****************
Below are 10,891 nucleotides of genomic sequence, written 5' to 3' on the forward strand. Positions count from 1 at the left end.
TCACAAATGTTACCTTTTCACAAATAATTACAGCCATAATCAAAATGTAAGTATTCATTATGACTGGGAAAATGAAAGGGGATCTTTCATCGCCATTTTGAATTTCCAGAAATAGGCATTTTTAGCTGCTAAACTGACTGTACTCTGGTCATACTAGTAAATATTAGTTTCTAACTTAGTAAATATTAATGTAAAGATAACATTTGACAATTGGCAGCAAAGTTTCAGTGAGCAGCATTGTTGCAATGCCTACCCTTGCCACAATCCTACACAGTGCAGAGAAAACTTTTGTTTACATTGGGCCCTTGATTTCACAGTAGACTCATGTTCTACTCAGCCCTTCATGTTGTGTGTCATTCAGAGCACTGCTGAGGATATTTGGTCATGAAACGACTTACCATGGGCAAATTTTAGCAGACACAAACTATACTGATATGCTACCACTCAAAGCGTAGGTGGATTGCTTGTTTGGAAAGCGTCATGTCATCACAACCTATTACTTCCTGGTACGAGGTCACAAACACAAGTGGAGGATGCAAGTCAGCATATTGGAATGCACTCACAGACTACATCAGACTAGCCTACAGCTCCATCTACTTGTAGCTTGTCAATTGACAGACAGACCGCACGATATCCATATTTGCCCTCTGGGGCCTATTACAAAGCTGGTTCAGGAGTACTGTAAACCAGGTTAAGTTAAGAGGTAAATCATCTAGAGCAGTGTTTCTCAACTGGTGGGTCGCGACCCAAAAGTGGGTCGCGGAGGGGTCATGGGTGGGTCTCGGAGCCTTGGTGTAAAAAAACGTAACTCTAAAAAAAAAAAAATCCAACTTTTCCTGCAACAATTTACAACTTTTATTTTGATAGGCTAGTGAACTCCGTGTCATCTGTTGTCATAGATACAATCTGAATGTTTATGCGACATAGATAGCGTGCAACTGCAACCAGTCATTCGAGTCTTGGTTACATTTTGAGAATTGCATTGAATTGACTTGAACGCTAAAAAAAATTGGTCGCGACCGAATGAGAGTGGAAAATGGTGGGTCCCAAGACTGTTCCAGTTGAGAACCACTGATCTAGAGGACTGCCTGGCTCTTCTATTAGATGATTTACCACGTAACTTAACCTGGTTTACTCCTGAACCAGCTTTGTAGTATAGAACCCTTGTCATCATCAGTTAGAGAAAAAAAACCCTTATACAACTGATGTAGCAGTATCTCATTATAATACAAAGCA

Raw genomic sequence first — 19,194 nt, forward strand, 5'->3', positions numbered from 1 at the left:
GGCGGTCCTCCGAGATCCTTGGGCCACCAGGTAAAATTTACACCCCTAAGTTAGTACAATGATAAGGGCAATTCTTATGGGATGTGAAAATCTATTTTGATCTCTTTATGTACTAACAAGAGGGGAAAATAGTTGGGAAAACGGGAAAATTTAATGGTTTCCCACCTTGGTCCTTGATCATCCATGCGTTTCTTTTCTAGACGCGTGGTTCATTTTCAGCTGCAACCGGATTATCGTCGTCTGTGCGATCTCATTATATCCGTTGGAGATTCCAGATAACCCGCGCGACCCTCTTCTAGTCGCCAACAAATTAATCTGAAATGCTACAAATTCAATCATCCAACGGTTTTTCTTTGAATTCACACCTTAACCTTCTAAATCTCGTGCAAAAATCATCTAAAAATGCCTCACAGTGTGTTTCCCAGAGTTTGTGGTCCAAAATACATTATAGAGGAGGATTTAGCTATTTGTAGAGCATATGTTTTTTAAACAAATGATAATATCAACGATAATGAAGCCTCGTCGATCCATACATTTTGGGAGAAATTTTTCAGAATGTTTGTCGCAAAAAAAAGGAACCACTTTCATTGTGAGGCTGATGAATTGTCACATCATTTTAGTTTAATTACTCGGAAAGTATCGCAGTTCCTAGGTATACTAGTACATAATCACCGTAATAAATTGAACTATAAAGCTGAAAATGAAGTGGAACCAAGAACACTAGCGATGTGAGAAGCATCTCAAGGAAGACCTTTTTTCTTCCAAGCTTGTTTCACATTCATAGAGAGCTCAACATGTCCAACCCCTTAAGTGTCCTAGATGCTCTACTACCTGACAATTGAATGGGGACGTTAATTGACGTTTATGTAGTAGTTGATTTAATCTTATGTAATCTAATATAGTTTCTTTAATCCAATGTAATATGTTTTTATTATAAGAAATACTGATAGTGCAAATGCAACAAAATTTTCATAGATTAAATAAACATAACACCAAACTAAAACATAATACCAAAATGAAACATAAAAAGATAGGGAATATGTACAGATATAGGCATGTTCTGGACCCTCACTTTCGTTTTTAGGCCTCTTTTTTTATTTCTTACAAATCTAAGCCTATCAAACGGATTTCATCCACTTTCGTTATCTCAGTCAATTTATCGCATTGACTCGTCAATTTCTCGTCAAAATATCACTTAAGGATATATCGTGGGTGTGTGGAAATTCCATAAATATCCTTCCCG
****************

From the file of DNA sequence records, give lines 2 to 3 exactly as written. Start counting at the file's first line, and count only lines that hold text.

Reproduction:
TCACAAATGTTACCTTTTCACAAATAATTACAGCCATAATCAAAATGTAAGTATTCATTATGACTGGGAAAATGAAAGGGGATCTTTCATCGCCATTTTGAATTTCCAGAAATAGGCATTTTTAGCTGCTAAACTGACTGTACTCTGGTCATACTAGTAAATATTAGTTTCTAACTTAGTAAATATTAATGTAAAGATAACATTTGACAATTGGCAGCAAAGTTTCAGTGAGCAGCATTGTTGCAATGCCTACCCTTGCCACAATCCTACACAGTGCAGAGAAAACTTTTGTTTACATTGGGCCCTTGATTTCACAGTAGACTCATGTTCTACTCAGCCCTTCATGTTGTGTGTCATTCAGAGCACTGCTGAGGATATTTGGTCATGAAACGACTTACCATGGGCAAATTTTAGCAGACACAAACTATACTGATATGCTACCACTCAAAGCGTAGGTGGATTGCTTGTTTGGAAAGCGTCATGTCATCACAACCTATTACTTCCTGGTACGAGGTCACAAACACAAGTGGAGGATGCAAGTCAGCATATTGGAATGCACTCACAGACTACATCAGACTAGCCTACAGCTCCATCTACTTGTAGCTTGTCAATTGACAGACAGACCGCACGATATCCATATTTGCCCTCTGGGGCCTATTACAAAGCTGGTTCAGGAGTACTGTAAACCAGGTTAAGTTAAGAGGTAAATCATCTAGAGCAGTGTTTCTCAACTGGTGGGTCGCGACCCAAAAGTGGGTCGCGGAGGGGTCATGGGTGGGTCTCGGAGCCTTGGTGTAAAAAAACGTAACTCTAAAAAAAAAAAAATCCAACTTTTCCTGCAACAATTTACAACTTTTATTTTGATAGGCTAGTGAACTCCGTGTCATCTGTTGTCATAGATACAATCTGAATGTTTATGCGACATAGATAGCGTGCAACTGCAACCAGTCATTCGAGTCTTGGTTACATTTTGAGAATTGCATTGAATTGACTTGAACGCTAAAAAAAATTGGTCGCGACCGAATGAGAGTGGAAAATGGTGGGTCCCAAGACTGTTCCAGTTGAGAACCACTGATCTAGAGGACTGCCTGGCTCTTCTATTAGATGATTTACCACGTAACTTAACCTGGTTTACTCCTGAACCAGCTTTGTAGTATAGAACCCTTGTCATCATCAGTTAGAGAAAAAAAACCCTTATACAACTGATGTAGCAGTATCTCATTATAATACAAAGCA

Raw genomic sequence first — 19,194 nt, forward strand, 5'->3', positions numbered from 1 at the left: